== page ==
John Kroger leaves after one term
Oregon will have a new attorney general in 2012. Citing personal reasons, John Kroger will vacate the current position and, so far, only three democratic candidates have emerged.
On Jan. 4, Ellen Rosenblum announced her intent to run for the state position, which supervises all legal matters in which the state plays a role. In 1993, then-Governor Barbara Roberts appointed Rosenblum to serve as an appellate court judge for Multnomah County.
Rosenblum is excited about the prospect being Oregon’s next attorney general.
“In the past seven years, I have served in a unique opportunity to see the cases that were viewed from the AG office as an appellate court judge,” said Rosenblum.
Outside the court Rosenblum established programs aimed at helping children in the state. One particular program unites children with parents who are imprisoned. The Girl Scouts Behind Bars program allows children—in a heavily supervised environment—to visit with their parents, as a way to avoid the cycle of violence.
“I’ve had many opportunities to see the devastation from a distance: child neglect, parental neglect…that’s what makes me feel qualified to have this position,” Rosenblum said.
In addition to a focus on families and children, Rosenblum also concerned herself with public safety and consumer protection. “I started out as a consumer-oriented lawyer, even as far back as law school when I worked with consumer investigations. In the legislature I had help getting modest bills passed; landlord and tenants, generic drug substitution and health spas which had bad practice,” Rosenblum said.
Rosenblum has taken specific interest in how the economy is affecting students, families and children.
“I was thinking about the issues from the perspectives of students, what’s important to students today—that’s an area that I think is challenging for all of us. We’ve seen predatory loans, and we can try to avoid that. If you’re saddled with debt and you’re in a situation where that is the focus of your life in terms of your decision making, that seems really unfair to me. The AG protects our citizens, which include students, families and kids. I want to be there because I think I can do the best job serving all of us in this really critical time,” Rosenblum said.
Dwight Holton, former U.S. attorney for the state of Oregon, was the second to announce his candidacy for attorney general. According to The Oregonian, while Holton was U.S. attorney for the state of Oregon from February 2010 to October 2011, he brought greater public awareness to the position of the attorney’s office.
During his time as U.S. attorney, Holton was noted for reducing prescription drug abuse, enacting an environmental initiative at the request of Attorney General Eric Holder, and working with community leaders on a joint terrorism task force.
In a statement on his campaign website, Holton said, “In 15 years as a prosecutor, I fought hard for what I believed in: safety and security for our communities, and the highest level of ethics and accountability from our public officials.”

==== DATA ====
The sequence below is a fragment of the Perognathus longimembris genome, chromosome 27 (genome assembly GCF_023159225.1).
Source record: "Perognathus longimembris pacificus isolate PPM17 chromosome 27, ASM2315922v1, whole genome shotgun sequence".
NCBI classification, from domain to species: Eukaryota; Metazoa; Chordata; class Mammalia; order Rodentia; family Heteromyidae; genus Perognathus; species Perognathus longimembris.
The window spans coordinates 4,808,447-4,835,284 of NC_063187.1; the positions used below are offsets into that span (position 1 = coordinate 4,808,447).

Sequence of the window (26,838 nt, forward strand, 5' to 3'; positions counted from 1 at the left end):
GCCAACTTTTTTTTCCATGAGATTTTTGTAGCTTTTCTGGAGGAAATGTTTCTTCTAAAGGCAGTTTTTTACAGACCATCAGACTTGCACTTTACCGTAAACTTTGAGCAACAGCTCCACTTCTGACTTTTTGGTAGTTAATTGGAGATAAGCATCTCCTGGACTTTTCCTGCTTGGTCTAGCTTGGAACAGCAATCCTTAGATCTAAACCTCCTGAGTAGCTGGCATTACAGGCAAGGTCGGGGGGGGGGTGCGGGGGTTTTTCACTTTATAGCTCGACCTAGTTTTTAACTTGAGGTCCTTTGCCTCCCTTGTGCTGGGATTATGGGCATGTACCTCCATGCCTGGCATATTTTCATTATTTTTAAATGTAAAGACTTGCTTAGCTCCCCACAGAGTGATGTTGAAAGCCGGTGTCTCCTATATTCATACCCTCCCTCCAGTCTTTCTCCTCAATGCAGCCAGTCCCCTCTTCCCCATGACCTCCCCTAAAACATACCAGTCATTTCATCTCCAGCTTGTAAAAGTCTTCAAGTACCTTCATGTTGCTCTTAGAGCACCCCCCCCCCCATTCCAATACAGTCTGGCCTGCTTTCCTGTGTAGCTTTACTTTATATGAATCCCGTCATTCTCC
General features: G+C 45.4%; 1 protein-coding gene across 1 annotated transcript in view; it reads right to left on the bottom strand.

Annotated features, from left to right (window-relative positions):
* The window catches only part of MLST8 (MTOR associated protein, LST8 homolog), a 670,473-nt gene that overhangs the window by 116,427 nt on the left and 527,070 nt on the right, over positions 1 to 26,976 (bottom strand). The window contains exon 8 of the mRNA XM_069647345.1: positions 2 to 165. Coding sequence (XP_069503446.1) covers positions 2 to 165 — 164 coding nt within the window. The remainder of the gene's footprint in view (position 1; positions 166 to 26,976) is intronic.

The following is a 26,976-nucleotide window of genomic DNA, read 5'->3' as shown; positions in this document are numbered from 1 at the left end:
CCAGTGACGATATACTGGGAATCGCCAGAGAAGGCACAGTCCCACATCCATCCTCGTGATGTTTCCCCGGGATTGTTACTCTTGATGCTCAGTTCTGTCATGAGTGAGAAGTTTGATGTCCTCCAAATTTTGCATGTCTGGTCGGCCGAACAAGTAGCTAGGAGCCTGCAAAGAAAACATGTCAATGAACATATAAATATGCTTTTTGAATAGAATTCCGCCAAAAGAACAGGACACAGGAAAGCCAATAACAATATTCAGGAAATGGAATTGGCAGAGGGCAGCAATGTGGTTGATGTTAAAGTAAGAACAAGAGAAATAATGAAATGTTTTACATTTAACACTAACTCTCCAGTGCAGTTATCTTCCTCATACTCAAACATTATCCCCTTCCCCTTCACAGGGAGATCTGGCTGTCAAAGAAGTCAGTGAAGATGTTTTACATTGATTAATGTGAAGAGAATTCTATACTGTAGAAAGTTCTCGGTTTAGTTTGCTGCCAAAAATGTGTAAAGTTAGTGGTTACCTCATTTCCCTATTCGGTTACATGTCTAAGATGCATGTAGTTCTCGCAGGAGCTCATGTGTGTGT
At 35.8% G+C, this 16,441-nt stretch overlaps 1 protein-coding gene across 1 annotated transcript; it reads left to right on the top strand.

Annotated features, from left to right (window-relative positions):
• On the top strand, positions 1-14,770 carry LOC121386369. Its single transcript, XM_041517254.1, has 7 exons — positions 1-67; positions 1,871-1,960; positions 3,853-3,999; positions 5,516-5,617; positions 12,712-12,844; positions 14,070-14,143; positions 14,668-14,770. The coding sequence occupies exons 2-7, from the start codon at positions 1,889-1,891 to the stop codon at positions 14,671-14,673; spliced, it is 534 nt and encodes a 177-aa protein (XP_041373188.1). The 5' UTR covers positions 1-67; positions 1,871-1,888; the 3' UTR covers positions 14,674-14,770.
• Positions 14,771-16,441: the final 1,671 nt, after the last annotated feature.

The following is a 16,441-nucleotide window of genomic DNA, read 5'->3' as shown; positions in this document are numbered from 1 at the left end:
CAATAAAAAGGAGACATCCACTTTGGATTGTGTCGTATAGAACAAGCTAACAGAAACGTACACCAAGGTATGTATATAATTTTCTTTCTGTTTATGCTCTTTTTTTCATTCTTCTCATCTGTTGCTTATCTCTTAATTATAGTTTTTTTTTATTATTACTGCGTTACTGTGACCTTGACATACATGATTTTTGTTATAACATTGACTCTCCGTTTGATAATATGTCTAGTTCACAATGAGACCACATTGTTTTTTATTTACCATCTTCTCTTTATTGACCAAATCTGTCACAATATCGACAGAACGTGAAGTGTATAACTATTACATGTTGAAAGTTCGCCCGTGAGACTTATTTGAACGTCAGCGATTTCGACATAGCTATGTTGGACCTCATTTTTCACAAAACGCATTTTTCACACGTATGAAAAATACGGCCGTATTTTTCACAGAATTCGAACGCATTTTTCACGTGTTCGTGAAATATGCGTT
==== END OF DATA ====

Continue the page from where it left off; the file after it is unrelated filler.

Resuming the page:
Katherine Heekin is the latest to announce her candidacy. Heekin graduated from Princeton University and received her law degree from the University of Oregon School of Law. She began her legal career as a clerk for Judge Ann Aiken in Eugene. She worked in three different law firms before forming her own firm in 2005.
Heeken has extensive experience with electronic fraud and “the cyber war,” having been a certified fraud examiner.
“Coming forward we’re at the dawn of a new age that I don’t think has been adequately flushed out. We’re seeing data thefts, as we’ve become and online society, there is a new frontier for crime. Credit card companies and banks have their own risk. What I see necessary in the AG role is to protect people from online crimes,” Heekin said.
Fraud, however, is just one of the pillars of her platform.
“The focus on my campaign is to help people stay in their homes. What we have right now are people who want to be in their homes but are victims of predatory lending…on one hand people are told to stop paying their mortgage thinking they’ll restructure, but at the same time they are put on a foreclosure path. It’s that kind of thing as AG that I can help,” said Heekin.
In addition to her years practicing as a lawyer, Heekin has been involved with community activities. She is a founding board member of the Children’s Relief Nursery. She worked with professors involved in early child development and together they decided to direct resources to children who are at risk of abuse and neglect.
“[We provided] respite care, clothing, the things that make life easier and the stress go away. The likelihood of those children who are at risk ending up in juvenile court and adult court and repeating the cycle drops dramatically,” Heekin said.
At the time of publication there have been no other candidate announcements.